• CONNECTICUT CHAPTER OF USABILITY PROFESSIONALS JUNE 7, 2009 TOTAL COST OF product the way intended by the OWNERSHIP - TCO designers. If you are making a major A company’s income is directly purchase it is good to look at the tied to the value the customer Total Cost of Ownership (TCO). receives. The greater the value to Instead of just comparing the the customer the more the purchase price of two similar company can charge. If a large items and buying the item with portion of that value is eaten up the lower price tag look at what by additional costs such as training the costs will be over time. For or lower productivity, the example when buying a car look at customer will be less willing to pay the maintenance costs, gasoline for the product. Reducing TCO to mileage, insurance rates and the customer also benefits the potential resale value. This is the company producing the product. true cost of each vehicle. Not only will there be fewer calls It is difficult to put a specific to tech support but there will be cost on usability. But over time a higher client retention and more product that is easier to use will referrals. The lower the TCO for have substantially lower TCO. the customer the more room for There is less training, fewer calls profits to the producing company. to tech support and staff are more productive. Many of these costs are doubled. When making a call Herb Wexler, to tech support you are either Vice President CT UPA paying per call or pay a service herbwexler@optonline.net contract but there is also the lost productivity of the person making the call. Examining TCO is useful when purchasing a product but is also important when you are producing a product. Every aspect of your product or service should be examined for ways to reduce the TCO for your customer. The best way to reduce the total cost of ownership is to constantly get feedback from the customer. Even in progressive companies this is a low priority. For example customer training is considered a success if the trainer covered all the material in the allotted time. Rarely is any measurement done to see if the customer understood the material. A test at the end of the training is useful but it is more important to measure if the customer uses the PAGE 3
  • CONNECTICUT CHAPTER OF USABILITY PROFESSIONALS JUNE 7, 2009 REVIEW: BOSTON UPA MINI- Sketching the UI: Generative Design CONFERENCE Techniques for Evolving Concepts Sarah Bloomer’s presentation focused on the The Boston UPA's Mini Conference took place on importance of sketching as a method of generating May 26th at Bentley University in Waltham, MA. multiple ideas for a given project after providing The conference drew over 400 attendees, was research and then narrowing in on the correct one. extremely well organized and covered a wide range This contrasts with an iterative approach which of topics related to Usability and Design: http:// refines a given design over time. Sarah also www.upaboston.org/miniconf09/ discussed Generative Design including co-creation schedule_details.shtml. The conference was an with users. This can include involving users in the excellent value for the low registration fee, and I sketching process as well as providing them with highly recommending attending next year’s. design probes or kits with materials that would Below are the highlights from the more allow the user to participate in designing a product interesting sessions I attended: or solution. Building Robust Personas Related Snippet: http://sarahbloomer.com/ index.php? Jared Spool discussed building robust personas option=com_content&task=view&id=53&Itemid=7 that relate to a specific function being developed. Some strategies he discussed for doing so include: • Developing questions that relate to the subject’s: Adaptive Path article and sketchboard templates: tools, physical environment, experience, input http://www.adaptivepath.com/ideas/essays/archives/ and outputs, goals, relationships, process and 000863.php constraints. • Testing the questions before using them. Connecting with Developers to Expand UX • Collecting data including pictures of the Influence interviewees and environment, post it notes, etc. Natasha Lloyd of SAP Business Objects • Writing a summary for each person described her experience at SAP establishing a usability special interest group. This team is made • Analyzing the data. One method he discussed up of developers and the user experience expert. It was creating playing cards with a picture of each meets once a week for an hour, alternates which person and comparing and contrasting two cards team member leads it and has varied topics at a time. Next, develop of list of attributes from including: product demos and reviews, book the comparison. Then, assign graphical scales discussions and user experience topic and map where the people fit on the scale. presentations/discussions. The ultimate goal of the • Build the personas based on all of the above, group was to have the designer and development making sure each sentence relates back to the team members speak the same language and to functionality being developed. increase Development focus on usability concerns. URLS to related materials (purchase required): The group has been successful for Natasha and has www.uie.com/reports/recruiting_without_fear and received excellent reviews from the participants. http://www.uie.com/reports/field_study_handbook/. Presentation: http://www.natashascorner.com/ upaboston09/slides.pdf continued on Page 5 PAGE 4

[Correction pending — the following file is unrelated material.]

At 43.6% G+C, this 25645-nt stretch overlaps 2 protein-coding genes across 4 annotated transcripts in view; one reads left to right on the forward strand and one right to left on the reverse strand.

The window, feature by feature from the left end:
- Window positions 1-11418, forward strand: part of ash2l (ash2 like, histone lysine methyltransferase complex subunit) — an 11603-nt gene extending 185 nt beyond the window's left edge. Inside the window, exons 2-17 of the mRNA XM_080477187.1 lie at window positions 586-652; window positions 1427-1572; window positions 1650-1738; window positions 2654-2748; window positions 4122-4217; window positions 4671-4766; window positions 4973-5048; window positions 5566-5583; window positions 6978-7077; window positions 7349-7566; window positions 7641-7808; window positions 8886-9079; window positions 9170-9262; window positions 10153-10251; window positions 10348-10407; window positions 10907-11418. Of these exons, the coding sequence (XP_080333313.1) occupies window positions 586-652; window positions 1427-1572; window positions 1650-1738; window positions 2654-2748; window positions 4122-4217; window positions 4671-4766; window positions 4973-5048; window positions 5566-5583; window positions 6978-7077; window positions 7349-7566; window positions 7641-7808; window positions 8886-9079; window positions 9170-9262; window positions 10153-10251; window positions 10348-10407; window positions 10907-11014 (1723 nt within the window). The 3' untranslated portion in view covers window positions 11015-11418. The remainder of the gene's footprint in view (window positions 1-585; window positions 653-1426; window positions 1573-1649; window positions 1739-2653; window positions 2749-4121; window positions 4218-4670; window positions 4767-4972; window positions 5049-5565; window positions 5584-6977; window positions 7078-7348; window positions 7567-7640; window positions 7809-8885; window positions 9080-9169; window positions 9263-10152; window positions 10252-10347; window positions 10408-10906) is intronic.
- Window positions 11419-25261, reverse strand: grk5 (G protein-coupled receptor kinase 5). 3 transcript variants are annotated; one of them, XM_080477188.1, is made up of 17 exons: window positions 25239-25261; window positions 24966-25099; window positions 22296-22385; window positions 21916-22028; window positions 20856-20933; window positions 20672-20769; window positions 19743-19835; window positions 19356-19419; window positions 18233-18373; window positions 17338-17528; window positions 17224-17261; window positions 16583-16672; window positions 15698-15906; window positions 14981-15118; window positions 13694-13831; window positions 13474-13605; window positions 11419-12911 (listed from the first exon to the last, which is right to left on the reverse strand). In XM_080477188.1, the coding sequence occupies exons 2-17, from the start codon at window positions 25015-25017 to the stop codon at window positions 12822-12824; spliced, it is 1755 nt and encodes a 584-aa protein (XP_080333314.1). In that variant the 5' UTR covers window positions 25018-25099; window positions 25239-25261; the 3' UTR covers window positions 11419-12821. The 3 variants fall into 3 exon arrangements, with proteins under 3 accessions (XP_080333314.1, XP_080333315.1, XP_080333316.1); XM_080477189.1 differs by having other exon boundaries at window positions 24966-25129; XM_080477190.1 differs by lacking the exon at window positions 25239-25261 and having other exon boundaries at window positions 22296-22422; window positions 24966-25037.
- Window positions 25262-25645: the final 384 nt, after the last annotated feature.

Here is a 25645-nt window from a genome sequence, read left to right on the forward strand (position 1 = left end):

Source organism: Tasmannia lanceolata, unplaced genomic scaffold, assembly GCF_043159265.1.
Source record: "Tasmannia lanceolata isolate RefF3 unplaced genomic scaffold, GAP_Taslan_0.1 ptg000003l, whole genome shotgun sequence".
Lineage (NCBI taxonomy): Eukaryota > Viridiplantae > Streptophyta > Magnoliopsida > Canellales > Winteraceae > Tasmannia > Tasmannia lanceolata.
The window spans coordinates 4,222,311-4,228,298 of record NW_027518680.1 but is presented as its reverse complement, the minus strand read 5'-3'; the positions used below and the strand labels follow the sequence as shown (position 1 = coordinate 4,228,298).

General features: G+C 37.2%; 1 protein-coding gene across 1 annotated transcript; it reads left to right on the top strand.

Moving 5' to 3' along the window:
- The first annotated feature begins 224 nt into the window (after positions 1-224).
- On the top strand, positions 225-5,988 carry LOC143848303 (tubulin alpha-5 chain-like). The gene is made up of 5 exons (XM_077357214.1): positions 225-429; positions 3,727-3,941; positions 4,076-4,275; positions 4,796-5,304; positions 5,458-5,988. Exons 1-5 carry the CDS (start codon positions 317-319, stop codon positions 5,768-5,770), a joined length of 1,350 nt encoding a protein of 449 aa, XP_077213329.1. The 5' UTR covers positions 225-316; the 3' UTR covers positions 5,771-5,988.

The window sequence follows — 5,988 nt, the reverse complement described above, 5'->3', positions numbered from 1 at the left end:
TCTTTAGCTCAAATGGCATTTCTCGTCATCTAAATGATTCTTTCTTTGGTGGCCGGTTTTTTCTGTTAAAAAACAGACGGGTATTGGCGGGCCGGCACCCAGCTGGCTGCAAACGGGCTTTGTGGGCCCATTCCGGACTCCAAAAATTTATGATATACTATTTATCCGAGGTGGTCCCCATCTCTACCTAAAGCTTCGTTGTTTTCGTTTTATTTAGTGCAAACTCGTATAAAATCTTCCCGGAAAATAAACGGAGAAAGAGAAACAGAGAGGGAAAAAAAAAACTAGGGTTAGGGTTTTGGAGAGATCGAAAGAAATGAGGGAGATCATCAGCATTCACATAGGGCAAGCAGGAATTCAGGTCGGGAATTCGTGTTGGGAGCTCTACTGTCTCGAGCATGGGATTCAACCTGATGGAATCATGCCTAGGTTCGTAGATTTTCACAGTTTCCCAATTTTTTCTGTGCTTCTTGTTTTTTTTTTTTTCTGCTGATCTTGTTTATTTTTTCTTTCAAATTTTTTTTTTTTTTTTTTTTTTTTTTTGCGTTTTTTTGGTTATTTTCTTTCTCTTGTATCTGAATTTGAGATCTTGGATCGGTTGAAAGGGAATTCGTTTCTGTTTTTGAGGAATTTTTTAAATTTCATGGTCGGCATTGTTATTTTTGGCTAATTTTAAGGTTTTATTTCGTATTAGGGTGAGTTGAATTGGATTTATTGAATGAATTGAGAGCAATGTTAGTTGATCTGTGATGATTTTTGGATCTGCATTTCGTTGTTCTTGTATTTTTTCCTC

• CONNECTICUT CHAPTER OF USABILITY PROFESSIONALS JUNE 7, 2009 Improving Healthcare Experiences: Creating • Fail safe technology in the control rooms including the Design Standards three methods or recording a session and a backup Amy Cueva of Mad*Pow and Claudio Luis Vera power generator. of studio:module. This was an engaging discussion • Multiple videoconferencing methods for streaming that covered: the session. • The challenges in the US healthcare system: • Multiple, participant focused cameras as well as closed/proprietary standards and codes, and non- document and device cameras. integrated systems. • High fidelity microphones for improved audio. • Its need for user and patient centered design: • A dedicated machine and monitor for a note analysis of some known patient experiences and taking observer in each control room. current patient health record solutions such as Google Health and Microsoft HealthVault. Lab website: • The inherent dangers in not addressing that need (http://www.syleum.com/2009/03/17/healthcare- http://www.bentley.edu/usability/facilities/index.cfm data-model/). • The challenges to adoption from both the practitioner and patient perspectives. Brandon Marino, • The opportunity this presents for our discipline especially given the current government funding Membership Chair, CT UPA being allocated to improving healthcare systems. brandon.marino@opensolutions.com • A vision of the future of UX in healthcare systems: see the later design options presented in the presentation. Presentation: http://design.studiomodule.com/ miniupa/ Healthcare UX LinkedIn Group: http:// www.linkedin.com/groups?home=&gid=1996303 Bentley Usability Lab Tour William Albert of Bentley University provided a tour of Bentley’s state-of-the-art Usability labs. Key features included: • A smaller, single participant lab with a dual purpose control and observation room. • A larger lab that can accommodate three participants or focus groups of up to 10 people. This lab pipes the audio and visual from the lab to a 25 seat observation room which can also serve as a larger focus group room. PAGE 5